"If we produce cerium magnets at the top end of the gap then all of these what you might call marginal apps can switch to a cheaper, less powerful magnet, and that changes the balance."
Gschneider said, "We just have to find a substitute [for dysprosium] or get rid of it all together. ... You try to get around the problem any way you can. We're still getting equipment and people in, and breakthroughs don't come overnight."
Sims at Molycorp Sims said the challenge is substantial.
"Karl Gschneider been doing this forever and he is convinced that he can find ways of using more abundant rare earths, using cerium as an additive, but it may not work that way, so we have to ask, how do you make magnets with less?" he said.
Because of its initial funding round, the Critical Materials Institute doesn't have to work with less during the shutdown. And some of these lab veterans' experiences (they endured a lack of interest in funding basic research for many years, until Chinese rare earth quotas were splashed across front pages) might be instructive for those caught up in the current shutdown.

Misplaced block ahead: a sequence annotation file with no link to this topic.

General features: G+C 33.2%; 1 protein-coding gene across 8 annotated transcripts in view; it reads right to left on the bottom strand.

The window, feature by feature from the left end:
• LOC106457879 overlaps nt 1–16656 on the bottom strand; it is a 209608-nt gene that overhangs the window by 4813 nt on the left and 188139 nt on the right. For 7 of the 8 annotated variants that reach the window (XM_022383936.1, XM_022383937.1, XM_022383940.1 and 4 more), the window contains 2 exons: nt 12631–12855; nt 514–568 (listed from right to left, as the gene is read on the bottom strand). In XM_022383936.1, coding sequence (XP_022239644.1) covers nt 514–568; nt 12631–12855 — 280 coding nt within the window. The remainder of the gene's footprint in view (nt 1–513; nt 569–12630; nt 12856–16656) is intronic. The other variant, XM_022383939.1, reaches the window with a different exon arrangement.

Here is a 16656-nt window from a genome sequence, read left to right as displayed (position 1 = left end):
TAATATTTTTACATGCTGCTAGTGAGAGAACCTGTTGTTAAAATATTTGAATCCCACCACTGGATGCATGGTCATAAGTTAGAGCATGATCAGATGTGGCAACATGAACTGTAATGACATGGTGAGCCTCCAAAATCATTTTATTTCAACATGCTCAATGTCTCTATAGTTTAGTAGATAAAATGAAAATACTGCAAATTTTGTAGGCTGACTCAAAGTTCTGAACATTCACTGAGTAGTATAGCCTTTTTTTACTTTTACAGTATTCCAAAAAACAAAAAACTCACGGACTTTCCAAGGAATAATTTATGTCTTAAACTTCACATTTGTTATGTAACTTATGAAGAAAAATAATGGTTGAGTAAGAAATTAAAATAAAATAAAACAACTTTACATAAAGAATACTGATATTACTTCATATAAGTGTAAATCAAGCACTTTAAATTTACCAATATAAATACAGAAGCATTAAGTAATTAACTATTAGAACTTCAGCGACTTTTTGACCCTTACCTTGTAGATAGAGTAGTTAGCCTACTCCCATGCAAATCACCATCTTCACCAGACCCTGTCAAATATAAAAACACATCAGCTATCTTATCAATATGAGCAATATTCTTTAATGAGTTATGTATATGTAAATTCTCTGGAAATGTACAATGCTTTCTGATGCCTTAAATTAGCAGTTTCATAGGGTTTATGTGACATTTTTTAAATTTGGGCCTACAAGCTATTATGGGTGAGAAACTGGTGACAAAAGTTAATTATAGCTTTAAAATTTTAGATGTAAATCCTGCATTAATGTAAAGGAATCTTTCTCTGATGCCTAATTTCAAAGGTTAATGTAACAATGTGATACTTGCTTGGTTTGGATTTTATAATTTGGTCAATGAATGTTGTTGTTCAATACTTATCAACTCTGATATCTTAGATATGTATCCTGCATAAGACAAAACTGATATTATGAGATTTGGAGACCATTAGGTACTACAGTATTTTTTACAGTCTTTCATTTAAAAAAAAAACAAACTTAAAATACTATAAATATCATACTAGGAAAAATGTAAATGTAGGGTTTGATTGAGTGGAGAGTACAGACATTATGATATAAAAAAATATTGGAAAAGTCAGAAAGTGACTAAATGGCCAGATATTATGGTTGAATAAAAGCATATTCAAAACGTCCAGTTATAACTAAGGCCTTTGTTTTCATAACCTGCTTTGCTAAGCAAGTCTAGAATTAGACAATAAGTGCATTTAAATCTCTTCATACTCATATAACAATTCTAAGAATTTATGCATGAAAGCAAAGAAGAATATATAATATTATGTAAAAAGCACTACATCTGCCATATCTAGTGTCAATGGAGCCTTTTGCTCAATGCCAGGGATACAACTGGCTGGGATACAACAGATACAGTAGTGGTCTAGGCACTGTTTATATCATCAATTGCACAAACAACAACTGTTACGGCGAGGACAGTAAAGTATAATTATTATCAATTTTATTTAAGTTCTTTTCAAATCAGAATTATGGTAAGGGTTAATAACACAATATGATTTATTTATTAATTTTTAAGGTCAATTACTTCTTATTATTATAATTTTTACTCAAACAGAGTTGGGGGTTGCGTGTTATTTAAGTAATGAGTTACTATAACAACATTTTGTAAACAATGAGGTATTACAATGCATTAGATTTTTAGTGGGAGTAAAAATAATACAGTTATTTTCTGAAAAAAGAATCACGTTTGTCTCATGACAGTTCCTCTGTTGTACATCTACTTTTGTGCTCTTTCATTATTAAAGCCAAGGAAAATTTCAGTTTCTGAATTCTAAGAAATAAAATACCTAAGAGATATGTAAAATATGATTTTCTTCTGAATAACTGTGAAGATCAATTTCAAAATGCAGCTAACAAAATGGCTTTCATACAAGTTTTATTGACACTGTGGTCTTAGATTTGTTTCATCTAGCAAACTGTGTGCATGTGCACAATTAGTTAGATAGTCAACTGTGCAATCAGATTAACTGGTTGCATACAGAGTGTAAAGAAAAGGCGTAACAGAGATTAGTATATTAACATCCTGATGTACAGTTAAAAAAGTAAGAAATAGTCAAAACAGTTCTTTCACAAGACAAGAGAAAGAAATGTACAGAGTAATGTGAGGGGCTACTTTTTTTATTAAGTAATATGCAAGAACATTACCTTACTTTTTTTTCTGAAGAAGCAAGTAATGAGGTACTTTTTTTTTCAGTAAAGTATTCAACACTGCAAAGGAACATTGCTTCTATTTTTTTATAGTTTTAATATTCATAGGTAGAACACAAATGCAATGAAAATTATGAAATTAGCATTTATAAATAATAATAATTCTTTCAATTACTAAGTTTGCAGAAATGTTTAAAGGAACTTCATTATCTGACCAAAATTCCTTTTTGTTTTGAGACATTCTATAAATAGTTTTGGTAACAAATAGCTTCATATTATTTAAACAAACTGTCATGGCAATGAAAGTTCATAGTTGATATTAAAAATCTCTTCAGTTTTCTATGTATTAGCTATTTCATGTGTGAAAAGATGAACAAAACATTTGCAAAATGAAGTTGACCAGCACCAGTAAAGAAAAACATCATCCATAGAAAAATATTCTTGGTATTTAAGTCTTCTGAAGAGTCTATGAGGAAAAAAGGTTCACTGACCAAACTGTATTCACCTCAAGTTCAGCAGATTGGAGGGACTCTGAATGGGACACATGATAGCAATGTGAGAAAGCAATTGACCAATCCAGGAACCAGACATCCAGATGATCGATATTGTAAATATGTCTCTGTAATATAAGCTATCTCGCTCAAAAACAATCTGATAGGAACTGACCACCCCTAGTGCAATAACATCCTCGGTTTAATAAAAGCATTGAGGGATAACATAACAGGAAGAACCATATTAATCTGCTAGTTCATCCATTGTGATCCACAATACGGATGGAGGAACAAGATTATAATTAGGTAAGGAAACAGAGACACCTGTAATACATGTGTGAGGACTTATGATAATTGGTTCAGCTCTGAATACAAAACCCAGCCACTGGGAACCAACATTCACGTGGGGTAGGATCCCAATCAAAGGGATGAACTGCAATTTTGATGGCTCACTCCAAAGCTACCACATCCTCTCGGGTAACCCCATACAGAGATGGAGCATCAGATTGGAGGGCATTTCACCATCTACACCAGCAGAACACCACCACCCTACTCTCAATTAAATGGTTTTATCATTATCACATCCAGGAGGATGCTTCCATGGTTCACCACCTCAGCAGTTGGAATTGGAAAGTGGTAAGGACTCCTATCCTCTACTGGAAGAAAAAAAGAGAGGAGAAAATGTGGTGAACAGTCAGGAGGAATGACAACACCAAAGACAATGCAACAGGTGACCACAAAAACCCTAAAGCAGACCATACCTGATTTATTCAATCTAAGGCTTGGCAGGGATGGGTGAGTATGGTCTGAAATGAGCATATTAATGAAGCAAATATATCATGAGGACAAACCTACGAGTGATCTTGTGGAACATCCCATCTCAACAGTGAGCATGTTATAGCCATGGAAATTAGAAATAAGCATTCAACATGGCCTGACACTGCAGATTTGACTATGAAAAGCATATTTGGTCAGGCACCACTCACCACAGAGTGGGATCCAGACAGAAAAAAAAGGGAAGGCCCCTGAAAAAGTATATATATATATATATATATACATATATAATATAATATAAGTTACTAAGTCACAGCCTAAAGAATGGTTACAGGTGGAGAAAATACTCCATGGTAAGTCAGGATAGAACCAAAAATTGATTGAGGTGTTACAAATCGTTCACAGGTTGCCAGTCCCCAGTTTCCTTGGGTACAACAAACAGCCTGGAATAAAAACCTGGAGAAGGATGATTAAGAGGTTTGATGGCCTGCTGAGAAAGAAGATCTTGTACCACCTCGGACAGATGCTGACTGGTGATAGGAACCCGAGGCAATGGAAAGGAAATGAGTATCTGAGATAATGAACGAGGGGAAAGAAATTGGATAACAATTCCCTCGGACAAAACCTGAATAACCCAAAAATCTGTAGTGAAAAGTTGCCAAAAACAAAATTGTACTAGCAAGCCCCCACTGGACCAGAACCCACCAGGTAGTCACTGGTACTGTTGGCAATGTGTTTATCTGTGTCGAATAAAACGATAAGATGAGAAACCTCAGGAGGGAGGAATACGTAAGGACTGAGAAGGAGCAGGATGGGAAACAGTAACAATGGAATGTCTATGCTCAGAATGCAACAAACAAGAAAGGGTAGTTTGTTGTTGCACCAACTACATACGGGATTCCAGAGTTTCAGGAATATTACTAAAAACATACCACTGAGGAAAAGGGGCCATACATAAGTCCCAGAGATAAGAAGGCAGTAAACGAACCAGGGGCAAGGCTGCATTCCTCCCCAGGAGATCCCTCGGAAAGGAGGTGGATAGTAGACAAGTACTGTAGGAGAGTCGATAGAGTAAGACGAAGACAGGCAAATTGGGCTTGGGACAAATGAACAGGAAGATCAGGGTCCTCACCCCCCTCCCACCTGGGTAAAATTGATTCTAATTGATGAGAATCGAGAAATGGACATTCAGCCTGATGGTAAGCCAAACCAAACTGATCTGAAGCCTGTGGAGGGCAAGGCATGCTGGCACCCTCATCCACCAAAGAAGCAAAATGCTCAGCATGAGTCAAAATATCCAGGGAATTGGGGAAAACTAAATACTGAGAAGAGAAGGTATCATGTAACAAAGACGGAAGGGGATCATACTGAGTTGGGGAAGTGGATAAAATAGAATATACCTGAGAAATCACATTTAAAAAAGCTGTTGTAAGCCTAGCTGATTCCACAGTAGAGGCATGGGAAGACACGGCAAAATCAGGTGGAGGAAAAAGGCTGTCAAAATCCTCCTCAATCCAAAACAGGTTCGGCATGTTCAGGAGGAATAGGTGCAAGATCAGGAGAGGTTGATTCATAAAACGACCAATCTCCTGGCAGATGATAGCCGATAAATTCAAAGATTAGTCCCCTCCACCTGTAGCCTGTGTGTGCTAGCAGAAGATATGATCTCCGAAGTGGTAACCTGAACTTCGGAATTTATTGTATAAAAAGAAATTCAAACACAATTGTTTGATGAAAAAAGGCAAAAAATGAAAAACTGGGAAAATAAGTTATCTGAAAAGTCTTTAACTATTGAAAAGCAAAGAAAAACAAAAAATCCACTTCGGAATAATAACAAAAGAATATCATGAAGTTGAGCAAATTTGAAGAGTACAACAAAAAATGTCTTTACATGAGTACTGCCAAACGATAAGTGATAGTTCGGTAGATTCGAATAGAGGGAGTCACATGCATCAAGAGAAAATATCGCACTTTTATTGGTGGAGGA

"If we don't put our heads in the sand it's a solvable problem and the economics will balance out," McCallum said. "If we come in with what you might call a balanced approach, this is something we can solve, if nobody is sitting still."
—By Eric Rosenbaum, CNBC.com